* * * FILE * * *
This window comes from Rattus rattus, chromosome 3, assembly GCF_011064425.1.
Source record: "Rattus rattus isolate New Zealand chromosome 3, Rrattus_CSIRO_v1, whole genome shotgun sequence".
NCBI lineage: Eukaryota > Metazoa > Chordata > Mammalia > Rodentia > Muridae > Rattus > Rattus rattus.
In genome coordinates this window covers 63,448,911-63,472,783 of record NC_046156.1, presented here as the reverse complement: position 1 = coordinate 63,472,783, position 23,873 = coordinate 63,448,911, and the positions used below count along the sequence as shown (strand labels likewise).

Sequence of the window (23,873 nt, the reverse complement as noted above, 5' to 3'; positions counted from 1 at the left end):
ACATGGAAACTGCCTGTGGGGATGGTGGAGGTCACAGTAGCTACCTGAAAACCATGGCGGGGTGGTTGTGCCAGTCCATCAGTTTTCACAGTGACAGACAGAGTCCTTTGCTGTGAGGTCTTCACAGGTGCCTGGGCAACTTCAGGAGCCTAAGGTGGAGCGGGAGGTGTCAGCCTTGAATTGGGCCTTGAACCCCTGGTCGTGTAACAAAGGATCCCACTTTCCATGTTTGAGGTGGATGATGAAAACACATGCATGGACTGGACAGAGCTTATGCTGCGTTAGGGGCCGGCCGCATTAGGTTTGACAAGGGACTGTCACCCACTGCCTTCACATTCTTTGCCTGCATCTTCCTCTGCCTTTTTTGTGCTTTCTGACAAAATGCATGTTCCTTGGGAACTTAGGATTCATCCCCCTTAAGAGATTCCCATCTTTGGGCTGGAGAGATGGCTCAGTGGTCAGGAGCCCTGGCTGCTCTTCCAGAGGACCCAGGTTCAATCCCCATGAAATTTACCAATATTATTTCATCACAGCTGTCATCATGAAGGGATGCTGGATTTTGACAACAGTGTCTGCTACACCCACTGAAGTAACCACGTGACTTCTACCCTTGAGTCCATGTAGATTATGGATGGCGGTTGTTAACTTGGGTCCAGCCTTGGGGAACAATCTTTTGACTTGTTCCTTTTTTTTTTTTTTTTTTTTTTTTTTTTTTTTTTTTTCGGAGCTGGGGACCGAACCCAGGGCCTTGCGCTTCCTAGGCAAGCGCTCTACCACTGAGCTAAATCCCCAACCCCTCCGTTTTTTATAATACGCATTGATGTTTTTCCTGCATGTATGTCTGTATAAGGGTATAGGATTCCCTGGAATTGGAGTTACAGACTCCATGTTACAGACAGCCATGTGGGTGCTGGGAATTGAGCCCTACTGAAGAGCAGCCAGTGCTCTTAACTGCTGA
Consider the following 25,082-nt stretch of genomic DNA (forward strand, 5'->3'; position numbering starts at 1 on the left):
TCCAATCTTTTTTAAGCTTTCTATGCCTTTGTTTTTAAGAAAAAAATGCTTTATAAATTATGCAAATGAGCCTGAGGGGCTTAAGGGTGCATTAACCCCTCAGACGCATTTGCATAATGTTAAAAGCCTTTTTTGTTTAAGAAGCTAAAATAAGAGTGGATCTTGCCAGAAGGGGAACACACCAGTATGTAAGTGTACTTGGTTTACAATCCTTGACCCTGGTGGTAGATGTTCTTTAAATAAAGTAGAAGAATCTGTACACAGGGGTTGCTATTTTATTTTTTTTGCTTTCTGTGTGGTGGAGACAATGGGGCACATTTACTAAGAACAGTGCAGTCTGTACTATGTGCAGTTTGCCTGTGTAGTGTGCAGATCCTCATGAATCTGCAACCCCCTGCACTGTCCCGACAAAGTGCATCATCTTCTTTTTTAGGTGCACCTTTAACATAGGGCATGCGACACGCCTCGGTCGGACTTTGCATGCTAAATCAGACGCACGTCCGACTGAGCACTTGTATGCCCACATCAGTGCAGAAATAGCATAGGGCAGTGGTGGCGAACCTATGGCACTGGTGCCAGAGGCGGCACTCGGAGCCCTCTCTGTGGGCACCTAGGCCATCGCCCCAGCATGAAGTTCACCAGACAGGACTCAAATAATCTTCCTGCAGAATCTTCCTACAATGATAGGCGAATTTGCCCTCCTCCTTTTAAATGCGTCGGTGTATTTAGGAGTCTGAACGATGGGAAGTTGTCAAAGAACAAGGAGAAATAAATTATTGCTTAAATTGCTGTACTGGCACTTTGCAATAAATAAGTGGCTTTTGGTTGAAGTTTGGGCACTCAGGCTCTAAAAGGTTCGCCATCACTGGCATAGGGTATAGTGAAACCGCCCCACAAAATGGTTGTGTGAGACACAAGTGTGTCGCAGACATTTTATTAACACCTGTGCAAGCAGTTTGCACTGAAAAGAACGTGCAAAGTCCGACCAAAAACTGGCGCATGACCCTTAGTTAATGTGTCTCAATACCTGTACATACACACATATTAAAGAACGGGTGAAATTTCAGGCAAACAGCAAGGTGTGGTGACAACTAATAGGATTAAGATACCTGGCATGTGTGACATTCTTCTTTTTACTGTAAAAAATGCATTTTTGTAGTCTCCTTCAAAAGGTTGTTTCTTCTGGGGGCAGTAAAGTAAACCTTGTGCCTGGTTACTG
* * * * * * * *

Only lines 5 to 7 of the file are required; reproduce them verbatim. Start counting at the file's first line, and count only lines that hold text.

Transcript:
Sequence of the window (23,873 nt, the reverse complement as noted above, 5' to 3'; positions counted from 1 at the left end):
ACATGGAAACTGCCTGTGGGGATGGTGGAGGTCACAGTAGCTACCTGAAAACCATGGCGGGGTGGTTGTGCCAGTCCATCAGTTTTCACAGTGACAGACAGAGTCCTTTGCTGTGAGGTCTTCACAGGTGCCTGGGCAACTTCAGGAGCCTAAGGTGGAGCGGGAGGTGTCAGCCTTGAATTGGGCCTTGAACCCCTGGTCGTGTAACAAAGGATCCCACTTTCCATGTTTGAGGTGGATGATGAAAACACATGCATGGACTGGACAGAGCTTATGCTGCGTTAGGGGCCGGCCGCATTAGGTTTGACAAGGGACTGTCACCCACTGCCTTCACATTCTTTGCCTGCATCTTCCTCTGCCTTTTTTGTGCTTTCTGACAAAATGCATGTTCCTTGGGAACTTAGGATTCATCCCCCTTAAGAGATTCCCATCTTTGGGCTGGAGAGATGGCTCAGTGGTCAGGAGCCCTGGCTGCTCTTCCAGAGGACCCAGGTTCAATCCCCATGAAATTTACCAATATTATTTCATCACAGCTGTCATCATGAAGGGATGCTGGATTTTGACAACAGTGTCTGCTACACCCACTGAAGTAACCACGTGACTTCTACCCTTGAGTCCATGTAGATTATGGATGGCGGTTGTTAACTTGGGTCCAGCCTTGGGGAACAATCTTTTGACTTGTTCCTTTTTTTTTTTTTTTTTTTTTTTTTTTTTTTTTTTTTCGGAGCTGGGGACCGAACCCAGGGCCTTGCGCTTCCTAGGCAAGCGCTCTACCACTGAGCTAAATCCCCAACCCCTCCGTTTTTTATAATACGCATTGATGTTTTTCCTGCATGTATGTCTGTATAAGGGTATAGGATTCCCTGGAATTGGAGTTACAGACTCCATGTTACAGACAGCCATGTGGGTGCTGGGAATTGAGCCCTACTGAAGAGCAGCCAGTGCTCTTAACTGCTGA
Consider the following 25,082-nt stretch of genomic DNA (forward strand, 5'->3'; position numbering starts at 1 on the left):